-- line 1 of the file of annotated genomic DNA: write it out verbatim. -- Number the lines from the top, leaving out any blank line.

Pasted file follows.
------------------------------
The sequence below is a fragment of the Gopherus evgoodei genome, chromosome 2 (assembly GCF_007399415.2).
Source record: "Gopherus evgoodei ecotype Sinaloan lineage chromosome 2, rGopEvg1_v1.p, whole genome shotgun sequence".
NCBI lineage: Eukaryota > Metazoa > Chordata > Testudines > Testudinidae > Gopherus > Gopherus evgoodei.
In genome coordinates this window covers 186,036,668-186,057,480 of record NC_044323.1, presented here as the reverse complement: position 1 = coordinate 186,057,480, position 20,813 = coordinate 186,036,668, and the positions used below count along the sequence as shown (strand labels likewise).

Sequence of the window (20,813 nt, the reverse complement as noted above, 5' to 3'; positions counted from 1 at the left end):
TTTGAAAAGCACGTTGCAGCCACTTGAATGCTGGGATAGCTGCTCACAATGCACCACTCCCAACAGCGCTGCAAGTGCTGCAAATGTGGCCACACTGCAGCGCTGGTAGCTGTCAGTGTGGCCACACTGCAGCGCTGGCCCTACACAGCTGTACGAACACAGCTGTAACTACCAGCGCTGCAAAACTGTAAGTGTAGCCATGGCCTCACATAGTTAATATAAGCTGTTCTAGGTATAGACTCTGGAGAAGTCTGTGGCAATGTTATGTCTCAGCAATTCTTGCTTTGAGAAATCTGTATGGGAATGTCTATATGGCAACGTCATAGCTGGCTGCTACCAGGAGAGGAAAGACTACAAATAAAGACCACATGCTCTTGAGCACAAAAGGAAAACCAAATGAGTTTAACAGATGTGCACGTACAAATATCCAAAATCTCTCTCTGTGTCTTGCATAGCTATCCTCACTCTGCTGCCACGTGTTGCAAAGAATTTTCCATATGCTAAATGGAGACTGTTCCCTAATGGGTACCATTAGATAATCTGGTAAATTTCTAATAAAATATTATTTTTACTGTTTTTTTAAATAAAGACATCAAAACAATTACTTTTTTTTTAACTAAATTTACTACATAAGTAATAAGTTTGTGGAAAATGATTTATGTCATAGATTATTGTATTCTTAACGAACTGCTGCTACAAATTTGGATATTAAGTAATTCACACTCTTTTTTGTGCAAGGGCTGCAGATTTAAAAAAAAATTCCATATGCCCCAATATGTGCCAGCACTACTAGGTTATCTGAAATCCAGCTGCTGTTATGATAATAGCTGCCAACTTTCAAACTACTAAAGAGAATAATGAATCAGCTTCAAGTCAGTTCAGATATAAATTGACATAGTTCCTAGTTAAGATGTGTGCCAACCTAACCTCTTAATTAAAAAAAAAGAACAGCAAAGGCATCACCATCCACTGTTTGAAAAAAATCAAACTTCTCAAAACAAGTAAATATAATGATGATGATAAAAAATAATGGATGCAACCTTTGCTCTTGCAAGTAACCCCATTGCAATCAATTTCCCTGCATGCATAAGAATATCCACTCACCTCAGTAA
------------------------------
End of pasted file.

The sequence below is a fragment of the Gopherus evgoodei genome, chromosome 2 (assembly GCF_007399415.2).